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Merchandising 101: Anecdotes & Methodology Presented by: Bob Radcliffe, Jr. display dynamics, inc.

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Presentation on theme: "Merchandising 101: Anecdotes & Methodology Presented by: Bob Radcliffe, Jr. display dynamics, inc."— Presentation transcript:

1 Merchandising 101: Anecdotes & Methodology Presented by: Bob Radcliffe, Jr. display dynamics, inc.

2 Overview  (Un) Conventional Wisdom  The Big Three  Think Like Your Customer The Front End Shopping Baskets Signs – Retail Road Maps Shelf Stalkers Men are from Lowes…Women are from Nordstrom Retail Judo  Sensual Shopping  What Have We Learned?

3 What is POP?  Point – Of – Purchase is the most critical component of any successful marketing campaign because it exist at the point of ‘convergence’.  At no other instance are people, products and $$ in the same place….

4 Merchandising 101  In 2005, marketing trends in retail environments will continue to focus on point-of-purchase displays for attracting new and expanding existing markets. – 2005 POP Trends Report; In-Store Marketer

5 (Un) Conventional Wisdom  The obvious is not always apparent Observe the flow of traffic before making merchandising decisions Conversion rates…not sales tapes! Marketing, advertising and promotion brings them…what happens once they are there? Talking with customers draws them closer Interception rates reduce the amount of perceived waiting time – we would rather look at people than objects! Shoppers only have 2 hands!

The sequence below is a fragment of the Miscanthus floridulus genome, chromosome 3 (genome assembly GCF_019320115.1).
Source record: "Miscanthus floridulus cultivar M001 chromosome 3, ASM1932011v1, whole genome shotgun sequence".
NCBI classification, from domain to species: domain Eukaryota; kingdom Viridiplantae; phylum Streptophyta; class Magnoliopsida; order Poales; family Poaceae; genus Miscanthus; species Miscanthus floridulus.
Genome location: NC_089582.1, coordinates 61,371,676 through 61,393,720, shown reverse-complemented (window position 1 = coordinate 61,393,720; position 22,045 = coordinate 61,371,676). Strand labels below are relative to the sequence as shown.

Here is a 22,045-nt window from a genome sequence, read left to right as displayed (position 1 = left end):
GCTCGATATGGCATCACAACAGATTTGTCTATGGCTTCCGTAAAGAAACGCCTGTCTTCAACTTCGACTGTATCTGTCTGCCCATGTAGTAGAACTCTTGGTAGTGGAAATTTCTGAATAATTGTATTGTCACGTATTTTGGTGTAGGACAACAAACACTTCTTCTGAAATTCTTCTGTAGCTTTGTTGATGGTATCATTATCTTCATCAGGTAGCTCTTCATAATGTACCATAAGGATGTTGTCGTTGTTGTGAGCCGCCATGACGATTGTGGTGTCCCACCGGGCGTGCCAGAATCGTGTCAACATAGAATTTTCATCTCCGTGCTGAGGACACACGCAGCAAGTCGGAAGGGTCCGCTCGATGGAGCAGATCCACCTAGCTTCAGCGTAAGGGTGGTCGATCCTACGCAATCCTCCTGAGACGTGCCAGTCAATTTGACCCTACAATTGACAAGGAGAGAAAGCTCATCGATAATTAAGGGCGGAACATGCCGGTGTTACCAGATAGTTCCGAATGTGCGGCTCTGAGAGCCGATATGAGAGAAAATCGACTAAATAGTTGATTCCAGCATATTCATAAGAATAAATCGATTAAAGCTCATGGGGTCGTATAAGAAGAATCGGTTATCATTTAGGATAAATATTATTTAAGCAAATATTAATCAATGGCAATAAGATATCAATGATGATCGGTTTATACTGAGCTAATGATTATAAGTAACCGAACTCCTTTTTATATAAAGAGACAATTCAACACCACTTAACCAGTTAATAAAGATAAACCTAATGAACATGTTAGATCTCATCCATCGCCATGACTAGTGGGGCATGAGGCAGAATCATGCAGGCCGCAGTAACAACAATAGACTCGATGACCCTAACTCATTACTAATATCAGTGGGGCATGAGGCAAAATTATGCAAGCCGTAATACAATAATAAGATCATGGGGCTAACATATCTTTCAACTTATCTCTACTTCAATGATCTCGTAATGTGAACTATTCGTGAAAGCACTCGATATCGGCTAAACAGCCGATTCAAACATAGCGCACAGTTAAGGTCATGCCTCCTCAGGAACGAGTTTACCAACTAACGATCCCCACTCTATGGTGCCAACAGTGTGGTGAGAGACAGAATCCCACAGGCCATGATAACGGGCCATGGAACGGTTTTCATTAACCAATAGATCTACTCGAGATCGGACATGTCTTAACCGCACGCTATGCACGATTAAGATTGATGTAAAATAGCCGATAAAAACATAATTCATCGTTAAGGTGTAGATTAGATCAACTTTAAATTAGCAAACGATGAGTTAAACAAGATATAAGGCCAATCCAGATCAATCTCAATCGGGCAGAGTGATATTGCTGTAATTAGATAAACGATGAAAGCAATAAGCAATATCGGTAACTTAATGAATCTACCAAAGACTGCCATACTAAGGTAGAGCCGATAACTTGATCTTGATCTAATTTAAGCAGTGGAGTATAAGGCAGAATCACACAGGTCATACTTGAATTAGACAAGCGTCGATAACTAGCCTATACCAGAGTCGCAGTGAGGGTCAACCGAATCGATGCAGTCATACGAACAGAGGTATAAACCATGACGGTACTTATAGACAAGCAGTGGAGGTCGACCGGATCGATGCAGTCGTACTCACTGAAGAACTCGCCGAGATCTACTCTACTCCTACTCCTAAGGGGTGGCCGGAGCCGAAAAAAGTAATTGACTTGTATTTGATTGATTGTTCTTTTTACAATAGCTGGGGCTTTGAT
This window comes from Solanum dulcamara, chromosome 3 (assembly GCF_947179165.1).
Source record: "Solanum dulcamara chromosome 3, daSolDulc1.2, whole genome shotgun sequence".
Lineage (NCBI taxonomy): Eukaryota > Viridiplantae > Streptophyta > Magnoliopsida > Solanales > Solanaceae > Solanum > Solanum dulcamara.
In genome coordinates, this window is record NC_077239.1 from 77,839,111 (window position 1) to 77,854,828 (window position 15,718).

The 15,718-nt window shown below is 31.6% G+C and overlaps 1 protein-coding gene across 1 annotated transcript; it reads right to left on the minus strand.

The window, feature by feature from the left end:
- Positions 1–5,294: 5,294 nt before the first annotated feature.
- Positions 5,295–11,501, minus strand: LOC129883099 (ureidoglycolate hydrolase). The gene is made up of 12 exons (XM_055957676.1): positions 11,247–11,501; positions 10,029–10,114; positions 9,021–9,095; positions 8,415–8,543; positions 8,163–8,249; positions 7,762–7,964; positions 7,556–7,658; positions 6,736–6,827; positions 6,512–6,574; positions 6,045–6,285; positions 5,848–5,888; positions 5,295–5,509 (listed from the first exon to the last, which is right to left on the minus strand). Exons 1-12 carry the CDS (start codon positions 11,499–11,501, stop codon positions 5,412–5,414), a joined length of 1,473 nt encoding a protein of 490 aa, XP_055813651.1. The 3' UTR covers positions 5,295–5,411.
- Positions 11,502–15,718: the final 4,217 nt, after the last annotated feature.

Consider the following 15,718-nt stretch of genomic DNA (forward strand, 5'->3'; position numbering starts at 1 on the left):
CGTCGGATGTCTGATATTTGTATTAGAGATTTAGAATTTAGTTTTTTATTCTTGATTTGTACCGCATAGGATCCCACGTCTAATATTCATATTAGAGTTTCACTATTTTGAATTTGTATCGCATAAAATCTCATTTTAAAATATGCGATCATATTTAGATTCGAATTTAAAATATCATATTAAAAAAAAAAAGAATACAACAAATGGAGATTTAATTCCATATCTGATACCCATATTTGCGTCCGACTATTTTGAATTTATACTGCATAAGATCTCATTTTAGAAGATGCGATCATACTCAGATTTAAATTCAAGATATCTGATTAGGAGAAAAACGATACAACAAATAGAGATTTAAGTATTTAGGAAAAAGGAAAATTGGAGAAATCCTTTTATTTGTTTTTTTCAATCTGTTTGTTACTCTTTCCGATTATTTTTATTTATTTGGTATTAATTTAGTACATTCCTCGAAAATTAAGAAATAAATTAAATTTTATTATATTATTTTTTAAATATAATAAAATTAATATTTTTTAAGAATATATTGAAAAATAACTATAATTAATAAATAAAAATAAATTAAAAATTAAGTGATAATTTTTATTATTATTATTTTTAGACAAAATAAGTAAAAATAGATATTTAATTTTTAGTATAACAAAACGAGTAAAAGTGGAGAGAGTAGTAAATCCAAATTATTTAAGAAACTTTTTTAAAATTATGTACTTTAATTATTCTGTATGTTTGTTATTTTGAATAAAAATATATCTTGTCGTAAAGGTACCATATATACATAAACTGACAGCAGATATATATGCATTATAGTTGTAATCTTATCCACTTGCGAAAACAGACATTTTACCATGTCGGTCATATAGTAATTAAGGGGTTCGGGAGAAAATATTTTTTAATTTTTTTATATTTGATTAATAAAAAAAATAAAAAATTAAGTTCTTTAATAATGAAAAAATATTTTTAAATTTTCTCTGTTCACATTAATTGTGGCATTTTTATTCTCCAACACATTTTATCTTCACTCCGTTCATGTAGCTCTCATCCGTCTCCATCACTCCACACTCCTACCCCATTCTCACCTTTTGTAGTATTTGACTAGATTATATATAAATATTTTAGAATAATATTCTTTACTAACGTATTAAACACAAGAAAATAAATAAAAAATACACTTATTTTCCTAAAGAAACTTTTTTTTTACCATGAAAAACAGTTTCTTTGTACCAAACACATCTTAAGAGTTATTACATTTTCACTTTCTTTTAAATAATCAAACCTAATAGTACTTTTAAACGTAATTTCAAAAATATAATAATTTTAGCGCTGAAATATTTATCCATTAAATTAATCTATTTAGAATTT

6 The Big Three!  Retail stores have 3 distinct aspects: Design (meaning the premises) Merchandising (whatever you put in them) Operations (whatever employees do) -Paco Underhill; Envirosell

7 They are all connected…  Making a decision or change to one of these aspects; you’ve automatically made a change to the other two as well.  Example:  Gap Stores trademark is intimate contact between shopper and goods.  That merchandising policy dictates that the displays are wide, flat tabletops; not racks and shelves.  The display policy dictates that significant staff (operations) is needed on the floor to fold and keep clothing areas neat.